How much Olympic Athletes Earn for Winning Medals

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How much Olympic Athletes Earn for Winning Medals

August 16
13:28 2021

A long time ago in a more altruist world, Olympic athletes were not allowed to accept money of any kind as an endorsement or prize. That changed in the 1970s, and then again in 1986 when the IOC began allowing professional athletes to compete. Today, Olympians get compensated for winning medals, but that compensation varies from country to country. 
 
It’s a sign of the times really. The cost of living has gone up and training for the Olympics can cost millions for the world’s top athletes. Forcing them to spend years paying off debt after the Olympics is not much of an incentive to get them to compete. Training is now subsidized, healthcare and lodging are provided, and prizes are offered for winning. 
 
As for actually getting to the Olympics, most athletes must do at least some fundraising to cover their travel expenses. U.S. badminton player Zhang Beiwen used crowdfunding to finance her trip. Others rely on donations from family, friends, and businesses.
 
Smaller Countries Give Larger Prizes

The country of Singapore pays athletes $1 million Singapore dollars ($737,000 USD) for a gold medal. The country of Kazakhstan pays $250,000. Malaysia offers $236,000. The United States? Our athletes get $37,500 for a gold medal. Based on each nation’s population and GDP, that seems like an odd disparity—however, it’s not when you consider other benefits.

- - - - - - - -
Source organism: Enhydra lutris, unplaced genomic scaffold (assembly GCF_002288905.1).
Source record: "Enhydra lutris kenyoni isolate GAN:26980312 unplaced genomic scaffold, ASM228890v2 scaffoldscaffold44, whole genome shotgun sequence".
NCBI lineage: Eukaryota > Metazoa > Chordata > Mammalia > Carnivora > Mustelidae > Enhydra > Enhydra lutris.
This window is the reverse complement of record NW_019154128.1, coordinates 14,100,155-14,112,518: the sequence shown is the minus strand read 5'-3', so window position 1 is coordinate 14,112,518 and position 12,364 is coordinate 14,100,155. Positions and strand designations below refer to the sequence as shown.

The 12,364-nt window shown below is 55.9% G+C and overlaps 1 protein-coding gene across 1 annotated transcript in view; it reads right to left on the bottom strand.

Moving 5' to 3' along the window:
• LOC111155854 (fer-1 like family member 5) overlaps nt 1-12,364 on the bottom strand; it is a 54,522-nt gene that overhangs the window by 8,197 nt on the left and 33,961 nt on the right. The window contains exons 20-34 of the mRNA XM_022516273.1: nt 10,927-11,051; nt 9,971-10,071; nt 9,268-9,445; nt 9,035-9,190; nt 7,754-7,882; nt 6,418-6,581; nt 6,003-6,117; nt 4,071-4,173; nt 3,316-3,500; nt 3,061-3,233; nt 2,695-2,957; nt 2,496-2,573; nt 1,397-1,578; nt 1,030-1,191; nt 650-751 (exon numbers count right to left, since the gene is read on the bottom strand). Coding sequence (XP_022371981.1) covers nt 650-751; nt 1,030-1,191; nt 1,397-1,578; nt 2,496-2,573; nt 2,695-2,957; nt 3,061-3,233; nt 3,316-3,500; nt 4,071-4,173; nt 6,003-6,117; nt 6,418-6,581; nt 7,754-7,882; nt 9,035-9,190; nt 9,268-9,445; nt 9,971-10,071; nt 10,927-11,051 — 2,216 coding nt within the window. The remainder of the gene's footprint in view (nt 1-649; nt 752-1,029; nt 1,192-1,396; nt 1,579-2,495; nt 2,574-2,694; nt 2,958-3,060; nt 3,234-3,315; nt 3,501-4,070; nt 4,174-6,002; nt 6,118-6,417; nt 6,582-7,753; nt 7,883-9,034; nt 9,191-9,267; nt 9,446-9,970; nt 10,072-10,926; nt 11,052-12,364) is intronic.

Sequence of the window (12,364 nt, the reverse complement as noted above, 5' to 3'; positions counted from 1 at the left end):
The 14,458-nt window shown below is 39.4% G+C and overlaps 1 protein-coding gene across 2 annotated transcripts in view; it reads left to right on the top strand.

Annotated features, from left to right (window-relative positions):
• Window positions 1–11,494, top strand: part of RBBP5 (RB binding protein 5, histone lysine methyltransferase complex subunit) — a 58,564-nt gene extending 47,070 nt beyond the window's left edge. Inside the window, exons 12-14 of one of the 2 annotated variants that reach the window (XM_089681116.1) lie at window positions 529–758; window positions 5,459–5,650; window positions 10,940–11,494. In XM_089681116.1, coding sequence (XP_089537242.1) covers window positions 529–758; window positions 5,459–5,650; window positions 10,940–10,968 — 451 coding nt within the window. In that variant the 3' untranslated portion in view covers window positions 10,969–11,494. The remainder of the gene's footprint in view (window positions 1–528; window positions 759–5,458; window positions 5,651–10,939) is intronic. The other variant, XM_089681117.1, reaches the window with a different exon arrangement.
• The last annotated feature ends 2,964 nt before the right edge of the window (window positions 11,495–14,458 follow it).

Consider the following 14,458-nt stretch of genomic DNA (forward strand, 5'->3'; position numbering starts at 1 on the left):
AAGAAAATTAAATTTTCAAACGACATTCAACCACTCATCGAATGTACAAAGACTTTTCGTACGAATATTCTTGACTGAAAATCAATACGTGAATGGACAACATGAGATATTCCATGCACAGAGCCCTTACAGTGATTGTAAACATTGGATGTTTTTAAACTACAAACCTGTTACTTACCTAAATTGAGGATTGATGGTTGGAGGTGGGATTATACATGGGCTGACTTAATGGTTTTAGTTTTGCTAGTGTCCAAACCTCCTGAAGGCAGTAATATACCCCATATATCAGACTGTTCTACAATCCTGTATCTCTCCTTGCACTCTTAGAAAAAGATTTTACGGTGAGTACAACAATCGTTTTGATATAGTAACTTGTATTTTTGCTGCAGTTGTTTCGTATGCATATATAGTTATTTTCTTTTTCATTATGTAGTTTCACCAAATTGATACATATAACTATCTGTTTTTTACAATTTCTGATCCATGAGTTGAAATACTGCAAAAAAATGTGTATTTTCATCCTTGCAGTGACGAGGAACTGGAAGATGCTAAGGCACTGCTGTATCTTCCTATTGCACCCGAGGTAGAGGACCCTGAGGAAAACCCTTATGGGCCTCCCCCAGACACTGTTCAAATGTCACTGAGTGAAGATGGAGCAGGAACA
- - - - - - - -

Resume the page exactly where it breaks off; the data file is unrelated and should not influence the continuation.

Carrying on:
U.S. athletes receive the best training in the world, free medical care, and college tuition money. They’re also more likely to get commercial endorsements. Tennis star Naomi Osaka (born in Japan, raised in U.S., represents Japan in Olympics) has already made $55 million in endorsements, and she got knocked out this year in the third round. Knowing her competitive nature, the money won’t offset the pain of that. 
 
Another factor to consider in Olympian compensation is the size of the teams each country fields. The United States has fielded more than 600 athletes in Tokyo this year. Singapore has 23. When viewed from that perspective, $37,500 for a gold medal isn’t all that bad. Of course, the athletes might disagree on that. 
 
Professional Athletes are Already Getting Paid

Kevin Durant gets paid $37 million a year to play professional basketball for the Brooklyn Nets, and he’s not even the highest-paid athlete on Team USA. Damian Lillard averages $44 million a year. These guys could easily play in the Olympics for free. $37,500 is basically pocket change for them, so don’t think for a moment that they do it for the money. 
 
On the flip side of that, those endorsement deals that come from a big Olympic performance are worth several million dollars. Michael Phelps, winner of 23 gold medals in swimming, earned $1.9 million in prize money during his career. Endorsements have put his current net worth at $80 million. That’s a big boost. 
 
To put that number in perspective, Justin Rose, the UK professional golfer who won gold in 2016, has a net worth of just $40 million. One can only wonder if that would be much higher if he was a U.S. athlete. The big endorsement opportunities seem to be clearly in the hands of the Americans. Just ask Serena Williams — she’s worth $225 million.

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